Why are the peers using multicast to announce themselves?
The feature of a peer-to-peer network is that peers can find each other and request resources (e.g., pieces of a file). The FieldTrip peer-to-peer distributed computing toolbox allows to share computational resources. The network is not managed, i.e. there is not a single location where all information about available peers is collected. Instead, all peers communicate their presence and status to all other peers. This is achieved by the peers joining a multicast network.
Besides sending a multicast package over the network, which can be picked up by peers that are running on other computers, each peer also sends an announce packet to localhost over the loopback device, i.e. 127.0.0.1. That packet is not sent over the network, but can be picked up by other peer instances (i.e. multiple MATLAB sessions) on the same computer. All peer communication is done over the TCP/IP network, also when running multiple peers on a single computer. If two peers on one computer communicate, they will do so over the localhost connection and the data will actually not be sent over the network.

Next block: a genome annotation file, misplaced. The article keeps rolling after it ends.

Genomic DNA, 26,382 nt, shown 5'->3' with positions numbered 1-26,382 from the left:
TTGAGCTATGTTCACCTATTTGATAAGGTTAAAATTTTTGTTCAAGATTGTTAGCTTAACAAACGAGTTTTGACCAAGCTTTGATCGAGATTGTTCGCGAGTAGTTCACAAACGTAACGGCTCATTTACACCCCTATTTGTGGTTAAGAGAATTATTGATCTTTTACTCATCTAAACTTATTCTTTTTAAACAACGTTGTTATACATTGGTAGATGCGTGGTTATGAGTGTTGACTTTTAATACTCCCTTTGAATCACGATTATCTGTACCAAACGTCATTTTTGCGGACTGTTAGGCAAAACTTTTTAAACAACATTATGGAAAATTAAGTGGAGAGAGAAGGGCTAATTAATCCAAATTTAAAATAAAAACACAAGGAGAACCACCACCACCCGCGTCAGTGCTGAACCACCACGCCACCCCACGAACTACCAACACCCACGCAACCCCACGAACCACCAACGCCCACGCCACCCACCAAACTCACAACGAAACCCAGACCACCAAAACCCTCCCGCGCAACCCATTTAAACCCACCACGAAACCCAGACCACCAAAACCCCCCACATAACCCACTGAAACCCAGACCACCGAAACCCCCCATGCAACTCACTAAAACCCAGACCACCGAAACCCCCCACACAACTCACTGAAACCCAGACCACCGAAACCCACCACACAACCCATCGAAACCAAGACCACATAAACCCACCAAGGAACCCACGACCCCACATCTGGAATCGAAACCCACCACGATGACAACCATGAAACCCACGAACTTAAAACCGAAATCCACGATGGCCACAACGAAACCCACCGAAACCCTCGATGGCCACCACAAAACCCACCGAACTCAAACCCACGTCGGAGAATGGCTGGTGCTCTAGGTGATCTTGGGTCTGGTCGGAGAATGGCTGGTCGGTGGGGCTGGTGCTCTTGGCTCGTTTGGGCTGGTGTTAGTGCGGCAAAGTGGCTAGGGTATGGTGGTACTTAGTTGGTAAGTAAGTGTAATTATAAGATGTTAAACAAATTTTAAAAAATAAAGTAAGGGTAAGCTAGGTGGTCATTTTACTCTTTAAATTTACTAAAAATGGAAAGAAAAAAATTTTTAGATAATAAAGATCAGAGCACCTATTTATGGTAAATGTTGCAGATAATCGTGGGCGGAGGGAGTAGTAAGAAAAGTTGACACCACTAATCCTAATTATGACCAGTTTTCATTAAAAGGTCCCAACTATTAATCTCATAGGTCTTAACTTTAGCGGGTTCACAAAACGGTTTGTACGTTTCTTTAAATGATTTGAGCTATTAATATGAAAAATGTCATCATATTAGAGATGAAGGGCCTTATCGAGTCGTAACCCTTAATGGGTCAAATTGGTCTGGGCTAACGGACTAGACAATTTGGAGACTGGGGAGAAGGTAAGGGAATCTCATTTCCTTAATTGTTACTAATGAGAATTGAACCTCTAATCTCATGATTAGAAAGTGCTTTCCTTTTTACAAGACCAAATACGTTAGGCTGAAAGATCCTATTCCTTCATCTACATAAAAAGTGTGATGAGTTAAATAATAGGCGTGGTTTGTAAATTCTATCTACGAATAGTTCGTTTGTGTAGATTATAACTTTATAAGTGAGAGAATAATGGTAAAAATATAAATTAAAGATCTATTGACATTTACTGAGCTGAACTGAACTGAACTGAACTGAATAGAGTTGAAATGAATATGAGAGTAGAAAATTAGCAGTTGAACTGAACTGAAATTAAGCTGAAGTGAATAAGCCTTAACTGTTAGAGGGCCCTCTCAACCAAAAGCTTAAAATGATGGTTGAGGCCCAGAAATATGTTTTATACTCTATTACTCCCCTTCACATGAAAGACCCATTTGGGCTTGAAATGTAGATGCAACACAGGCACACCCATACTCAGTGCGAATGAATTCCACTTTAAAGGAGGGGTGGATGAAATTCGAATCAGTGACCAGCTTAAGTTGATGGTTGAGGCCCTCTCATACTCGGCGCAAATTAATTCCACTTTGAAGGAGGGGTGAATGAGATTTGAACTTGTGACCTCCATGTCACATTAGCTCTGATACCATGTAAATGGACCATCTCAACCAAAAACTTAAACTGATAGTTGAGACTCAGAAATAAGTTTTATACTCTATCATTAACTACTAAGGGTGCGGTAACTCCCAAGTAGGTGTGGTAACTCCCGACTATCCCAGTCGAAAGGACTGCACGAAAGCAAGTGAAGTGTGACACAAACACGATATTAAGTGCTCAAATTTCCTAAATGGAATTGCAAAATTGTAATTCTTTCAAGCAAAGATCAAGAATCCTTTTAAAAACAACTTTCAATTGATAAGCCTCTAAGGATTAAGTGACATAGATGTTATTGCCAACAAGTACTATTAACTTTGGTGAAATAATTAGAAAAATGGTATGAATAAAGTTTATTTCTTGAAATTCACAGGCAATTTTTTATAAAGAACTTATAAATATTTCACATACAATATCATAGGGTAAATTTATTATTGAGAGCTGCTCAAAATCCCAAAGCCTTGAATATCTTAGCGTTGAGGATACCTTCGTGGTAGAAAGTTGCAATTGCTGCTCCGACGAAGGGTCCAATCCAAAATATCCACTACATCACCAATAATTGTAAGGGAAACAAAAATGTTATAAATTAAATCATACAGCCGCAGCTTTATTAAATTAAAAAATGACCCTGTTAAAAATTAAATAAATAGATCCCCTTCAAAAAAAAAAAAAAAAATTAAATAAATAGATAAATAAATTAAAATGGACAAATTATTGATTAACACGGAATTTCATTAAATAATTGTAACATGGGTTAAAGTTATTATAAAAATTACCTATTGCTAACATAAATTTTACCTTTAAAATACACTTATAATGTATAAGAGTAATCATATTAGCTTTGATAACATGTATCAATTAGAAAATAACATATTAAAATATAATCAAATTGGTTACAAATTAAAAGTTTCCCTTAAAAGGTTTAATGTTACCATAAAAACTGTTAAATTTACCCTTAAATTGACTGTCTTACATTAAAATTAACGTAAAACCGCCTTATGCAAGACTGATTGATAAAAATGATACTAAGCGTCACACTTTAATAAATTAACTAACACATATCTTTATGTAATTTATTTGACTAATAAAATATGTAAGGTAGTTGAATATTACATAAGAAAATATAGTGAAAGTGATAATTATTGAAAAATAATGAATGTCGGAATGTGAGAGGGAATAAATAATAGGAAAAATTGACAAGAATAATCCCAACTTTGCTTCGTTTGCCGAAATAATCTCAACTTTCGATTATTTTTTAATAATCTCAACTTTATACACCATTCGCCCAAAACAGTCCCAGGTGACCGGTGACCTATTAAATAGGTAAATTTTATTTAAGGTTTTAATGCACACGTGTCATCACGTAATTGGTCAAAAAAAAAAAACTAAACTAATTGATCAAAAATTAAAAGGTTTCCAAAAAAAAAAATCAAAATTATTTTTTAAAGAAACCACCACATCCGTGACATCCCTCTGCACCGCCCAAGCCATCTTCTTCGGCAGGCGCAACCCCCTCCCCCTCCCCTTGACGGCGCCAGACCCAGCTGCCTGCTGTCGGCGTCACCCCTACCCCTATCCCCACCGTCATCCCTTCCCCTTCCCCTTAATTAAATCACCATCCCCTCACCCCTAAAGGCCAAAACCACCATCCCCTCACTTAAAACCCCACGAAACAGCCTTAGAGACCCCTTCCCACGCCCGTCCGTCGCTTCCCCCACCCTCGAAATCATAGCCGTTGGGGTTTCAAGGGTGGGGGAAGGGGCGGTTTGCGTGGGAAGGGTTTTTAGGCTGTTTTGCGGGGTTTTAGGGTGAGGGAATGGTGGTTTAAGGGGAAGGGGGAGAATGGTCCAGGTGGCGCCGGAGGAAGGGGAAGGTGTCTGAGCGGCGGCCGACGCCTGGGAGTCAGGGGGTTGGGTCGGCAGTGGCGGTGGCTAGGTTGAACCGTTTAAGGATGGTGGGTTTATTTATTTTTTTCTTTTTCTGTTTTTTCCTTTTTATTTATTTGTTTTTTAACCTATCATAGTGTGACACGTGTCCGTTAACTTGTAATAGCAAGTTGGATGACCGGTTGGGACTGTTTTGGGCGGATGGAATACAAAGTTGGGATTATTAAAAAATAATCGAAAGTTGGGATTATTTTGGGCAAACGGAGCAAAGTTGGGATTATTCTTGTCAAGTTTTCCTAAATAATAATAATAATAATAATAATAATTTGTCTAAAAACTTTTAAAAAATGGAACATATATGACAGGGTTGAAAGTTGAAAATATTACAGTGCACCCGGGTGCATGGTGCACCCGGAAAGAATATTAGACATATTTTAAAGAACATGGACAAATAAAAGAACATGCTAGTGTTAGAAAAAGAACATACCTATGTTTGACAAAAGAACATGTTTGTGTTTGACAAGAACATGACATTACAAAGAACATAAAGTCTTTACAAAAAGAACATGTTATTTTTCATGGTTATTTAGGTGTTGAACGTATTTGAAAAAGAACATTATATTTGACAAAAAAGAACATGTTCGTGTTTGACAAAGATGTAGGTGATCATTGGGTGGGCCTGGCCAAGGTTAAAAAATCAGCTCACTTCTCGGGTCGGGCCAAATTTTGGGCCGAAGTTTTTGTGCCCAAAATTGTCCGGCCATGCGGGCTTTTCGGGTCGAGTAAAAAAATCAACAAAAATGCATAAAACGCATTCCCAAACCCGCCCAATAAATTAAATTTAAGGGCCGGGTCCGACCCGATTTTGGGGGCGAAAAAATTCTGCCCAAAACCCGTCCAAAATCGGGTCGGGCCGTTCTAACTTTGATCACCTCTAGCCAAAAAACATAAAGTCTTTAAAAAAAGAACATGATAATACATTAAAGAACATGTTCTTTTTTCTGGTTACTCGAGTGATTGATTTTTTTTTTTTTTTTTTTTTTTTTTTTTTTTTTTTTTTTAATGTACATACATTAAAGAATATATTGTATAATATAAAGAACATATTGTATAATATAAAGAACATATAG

Below you’ll find an explanation of the difference between unicast, multicast and broadcast (taken from here).
Unicast packets are sent from host to host. The communication is from a single host to another single host. There is one device transmitting a message destined for one reciever.
Broadcast is when a single device is transmitting a message to all other devices in a given address range. This broadcast could reach all hosts on the subnet, all subnets, or all hosts on all subnets. Broadcast packets have the host (and/or subnet) portion of the address set to all ones. By design, most modern routers will block IP broadcast traffic and restrict it to the local subnet.
Multicast is a special protocol for use with IP. Multicast enables a single device to communicate with a specific set of hosts, not defined by any standard IP address and mask combination. This allows for communication that resembles a conference call. Anyone from anywhere can join the conference, and everyone at the conference hears what the speaker has to say. The speaker’s message isn’t broadcasted everywhere, but only to those in the conference call itself. A special set of addresses is used for multicast communication.